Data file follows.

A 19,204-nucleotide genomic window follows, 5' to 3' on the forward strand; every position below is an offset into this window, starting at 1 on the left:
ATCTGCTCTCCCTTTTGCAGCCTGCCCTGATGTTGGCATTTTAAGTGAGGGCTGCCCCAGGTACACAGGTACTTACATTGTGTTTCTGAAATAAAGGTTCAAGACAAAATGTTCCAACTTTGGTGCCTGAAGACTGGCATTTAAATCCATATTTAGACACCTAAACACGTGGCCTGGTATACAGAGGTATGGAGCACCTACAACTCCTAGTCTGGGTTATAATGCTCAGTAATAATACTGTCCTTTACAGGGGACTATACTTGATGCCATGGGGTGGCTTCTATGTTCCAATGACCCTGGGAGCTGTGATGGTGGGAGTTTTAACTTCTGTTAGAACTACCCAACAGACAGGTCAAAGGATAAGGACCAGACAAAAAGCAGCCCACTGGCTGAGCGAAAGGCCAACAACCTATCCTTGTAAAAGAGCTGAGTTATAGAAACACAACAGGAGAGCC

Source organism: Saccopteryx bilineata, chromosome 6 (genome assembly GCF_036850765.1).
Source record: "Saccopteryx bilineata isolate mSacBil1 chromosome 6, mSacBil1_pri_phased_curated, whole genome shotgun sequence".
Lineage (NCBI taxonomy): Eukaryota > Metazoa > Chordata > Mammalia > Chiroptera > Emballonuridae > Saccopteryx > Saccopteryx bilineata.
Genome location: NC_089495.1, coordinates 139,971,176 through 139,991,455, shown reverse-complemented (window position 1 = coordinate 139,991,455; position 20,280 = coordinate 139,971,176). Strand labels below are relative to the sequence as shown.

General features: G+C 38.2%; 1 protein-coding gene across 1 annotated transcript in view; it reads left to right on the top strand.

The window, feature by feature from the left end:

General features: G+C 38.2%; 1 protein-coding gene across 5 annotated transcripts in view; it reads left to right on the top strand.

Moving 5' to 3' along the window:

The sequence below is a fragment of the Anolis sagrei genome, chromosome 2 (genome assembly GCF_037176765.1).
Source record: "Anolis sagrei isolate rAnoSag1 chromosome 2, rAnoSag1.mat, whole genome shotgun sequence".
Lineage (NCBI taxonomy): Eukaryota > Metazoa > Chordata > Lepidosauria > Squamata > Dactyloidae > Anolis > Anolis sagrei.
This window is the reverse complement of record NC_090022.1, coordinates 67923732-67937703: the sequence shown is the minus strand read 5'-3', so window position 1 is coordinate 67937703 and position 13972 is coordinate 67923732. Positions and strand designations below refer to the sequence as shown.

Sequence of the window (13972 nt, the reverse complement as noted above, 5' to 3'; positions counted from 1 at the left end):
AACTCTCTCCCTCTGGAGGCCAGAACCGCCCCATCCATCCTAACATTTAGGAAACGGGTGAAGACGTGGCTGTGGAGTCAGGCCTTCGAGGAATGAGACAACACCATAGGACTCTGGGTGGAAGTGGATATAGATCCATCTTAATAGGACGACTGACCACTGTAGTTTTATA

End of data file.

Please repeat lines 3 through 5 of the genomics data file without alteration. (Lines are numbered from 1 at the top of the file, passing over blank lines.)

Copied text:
Source organism: Saccopteryx bilineata, chromosome 6 (genome assembly GCF_036850765.1).
Source record: "Saccopteryx bilineata isolate mSacBil1 chromosome 6, mSacBil1_pri_phased_curated, whole genome shotgun sequence".
Lineage (NCBI taxonomy): Eukaryota > Metazoa > Chordata > Mammalia > Chiroptera > Emballonuridae > Saccopteryx > Saccopteryx bilineata.